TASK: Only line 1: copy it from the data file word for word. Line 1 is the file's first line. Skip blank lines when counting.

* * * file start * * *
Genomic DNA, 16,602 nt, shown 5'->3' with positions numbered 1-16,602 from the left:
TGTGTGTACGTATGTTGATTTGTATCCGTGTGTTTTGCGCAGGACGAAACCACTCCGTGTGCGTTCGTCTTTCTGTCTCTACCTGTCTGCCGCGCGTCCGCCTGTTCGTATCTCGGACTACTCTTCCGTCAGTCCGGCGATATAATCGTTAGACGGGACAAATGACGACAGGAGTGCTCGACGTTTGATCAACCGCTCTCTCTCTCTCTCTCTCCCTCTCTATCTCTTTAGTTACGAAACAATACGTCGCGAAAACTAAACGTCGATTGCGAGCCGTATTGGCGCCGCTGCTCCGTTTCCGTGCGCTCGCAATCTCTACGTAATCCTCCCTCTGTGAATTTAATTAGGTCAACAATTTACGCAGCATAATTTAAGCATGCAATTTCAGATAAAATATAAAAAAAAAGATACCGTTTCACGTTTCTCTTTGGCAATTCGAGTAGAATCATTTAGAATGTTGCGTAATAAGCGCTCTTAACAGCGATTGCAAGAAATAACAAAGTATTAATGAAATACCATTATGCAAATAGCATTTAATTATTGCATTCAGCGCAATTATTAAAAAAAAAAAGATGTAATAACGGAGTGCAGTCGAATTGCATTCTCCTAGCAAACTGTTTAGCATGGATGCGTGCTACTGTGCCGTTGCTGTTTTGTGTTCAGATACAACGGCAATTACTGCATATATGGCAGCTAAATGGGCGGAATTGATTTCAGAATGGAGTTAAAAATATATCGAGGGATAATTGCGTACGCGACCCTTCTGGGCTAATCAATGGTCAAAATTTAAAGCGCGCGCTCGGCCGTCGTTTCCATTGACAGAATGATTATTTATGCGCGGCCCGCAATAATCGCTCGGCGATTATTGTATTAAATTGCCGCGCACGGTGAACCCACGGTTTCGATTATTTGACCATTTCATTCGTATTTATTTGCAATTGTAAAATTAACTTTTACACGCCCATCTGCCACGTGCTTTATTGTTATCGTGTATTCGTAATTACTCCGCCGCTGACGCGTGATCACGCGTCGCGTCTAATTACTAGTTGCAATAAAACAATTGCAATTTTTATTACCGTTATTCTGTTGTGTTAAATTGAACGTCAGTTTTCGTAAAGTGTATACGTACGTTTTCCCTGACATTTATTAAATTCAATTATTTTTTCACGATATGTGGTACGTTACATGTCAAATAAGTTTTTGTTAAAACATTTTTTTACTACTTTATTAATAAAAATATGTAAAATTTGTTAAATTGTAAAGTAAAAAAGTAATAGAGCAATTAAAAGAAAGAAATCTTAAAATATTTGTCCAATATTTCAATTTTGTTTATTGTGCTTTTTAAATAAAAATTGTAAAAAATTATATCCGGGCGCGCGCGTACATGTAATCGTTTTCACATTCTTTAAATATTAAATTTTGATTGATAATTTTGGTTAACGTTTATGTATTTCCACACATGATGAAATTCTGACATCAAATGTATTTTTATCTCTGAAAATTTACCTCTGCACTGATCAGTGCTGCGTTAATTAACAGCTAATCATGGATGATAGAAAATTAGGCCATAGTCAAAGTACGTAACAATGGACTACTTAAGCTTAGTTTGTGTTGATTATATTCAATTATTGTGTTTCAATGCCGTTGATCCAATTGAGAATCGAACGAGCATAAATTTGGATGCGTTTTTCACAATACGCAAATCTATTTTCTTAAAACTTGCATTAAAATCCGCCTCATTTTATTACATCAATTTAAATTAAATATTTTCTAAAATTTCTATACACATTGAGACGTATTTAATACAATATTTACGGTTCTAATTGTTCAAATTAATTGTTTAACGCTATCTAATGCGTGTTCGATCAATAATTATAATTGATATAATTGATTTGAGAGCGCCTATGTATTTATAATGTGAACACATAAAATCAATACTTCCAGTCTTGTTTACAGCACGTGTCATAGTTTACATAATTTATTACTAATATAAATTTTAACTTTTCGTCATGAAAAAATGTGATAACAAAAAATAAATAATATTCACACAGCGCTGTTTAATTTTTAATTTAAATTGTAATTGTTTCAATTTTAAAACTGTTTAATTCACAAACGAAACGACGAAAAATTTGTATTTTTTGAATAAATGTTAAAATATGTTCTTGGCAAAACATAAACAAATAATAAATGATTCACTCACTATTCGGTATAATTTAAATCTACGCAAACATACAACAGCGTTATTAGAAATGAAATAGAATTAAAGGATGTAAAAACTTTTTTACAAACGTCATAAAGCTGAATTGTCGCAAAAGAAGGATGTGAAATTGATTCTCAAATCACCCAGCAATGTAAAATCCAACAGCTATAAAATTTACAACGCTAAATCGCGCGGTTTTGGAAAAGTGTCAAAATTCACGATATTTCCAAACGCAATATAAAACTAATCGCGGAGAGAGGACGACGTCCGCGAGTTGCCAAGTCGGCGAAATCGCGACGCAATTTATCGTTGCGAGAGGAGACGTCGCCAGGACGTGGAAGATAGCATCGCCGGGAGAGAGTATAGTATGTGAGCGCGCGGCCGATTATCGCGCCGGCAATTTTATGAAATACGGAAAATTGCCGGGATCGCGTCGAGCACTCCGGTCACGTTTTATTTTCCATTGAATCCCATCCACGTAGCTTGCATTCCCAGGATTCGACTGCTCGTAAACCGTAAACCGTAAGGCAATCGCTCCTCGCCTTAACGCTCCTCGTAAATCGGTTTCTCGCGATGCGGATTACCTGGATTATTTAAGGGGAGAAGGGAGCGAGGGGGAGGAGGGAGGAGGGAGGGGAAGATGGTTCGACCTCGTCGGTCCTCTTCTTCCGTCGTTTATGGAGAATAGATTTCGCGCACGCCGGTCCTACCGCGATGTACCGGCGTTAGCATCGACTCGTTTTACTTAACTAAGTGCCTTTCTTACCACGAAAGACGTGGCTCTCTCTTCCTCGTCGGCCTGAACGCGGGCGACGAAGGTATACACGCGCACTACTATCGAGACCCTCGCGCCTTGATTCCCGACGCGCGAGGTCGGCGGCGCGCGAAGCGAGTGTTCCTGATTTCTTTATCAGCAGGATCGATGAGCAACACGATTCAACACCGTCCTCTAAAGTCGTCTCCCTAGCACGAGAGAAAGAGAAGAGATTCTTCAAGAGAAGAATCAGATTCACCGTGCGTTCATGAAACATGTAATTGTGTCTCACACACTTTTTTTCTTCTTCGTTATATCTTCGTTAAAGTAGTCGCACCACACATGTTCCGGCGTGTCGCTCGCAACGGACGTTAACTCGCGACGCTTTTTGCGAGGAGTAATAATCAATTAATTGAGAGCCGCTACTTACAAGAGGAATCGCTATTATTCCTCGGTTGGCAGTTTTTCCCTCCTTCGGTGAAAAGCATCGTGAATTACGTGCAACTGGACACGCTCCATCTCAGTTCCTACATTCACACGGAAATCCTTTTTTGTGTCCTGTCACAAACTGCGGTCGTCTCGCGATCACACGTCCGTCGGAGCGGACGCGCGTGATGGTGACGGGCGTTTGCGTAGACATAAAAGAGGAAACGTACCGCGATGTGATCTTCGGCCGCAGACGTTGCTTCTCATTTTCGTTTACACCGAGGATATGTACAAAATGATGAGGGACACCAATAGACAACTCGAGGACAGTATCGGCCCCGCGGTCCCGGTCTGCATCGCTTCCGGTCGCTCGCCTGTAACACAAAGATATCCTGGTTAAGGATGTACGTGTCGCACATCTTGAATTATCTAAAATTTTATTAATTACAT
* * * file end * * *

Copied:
Genomic DNA, 16,602 nt, shown 5'->3' with positions numbered 1-16,602 from the left: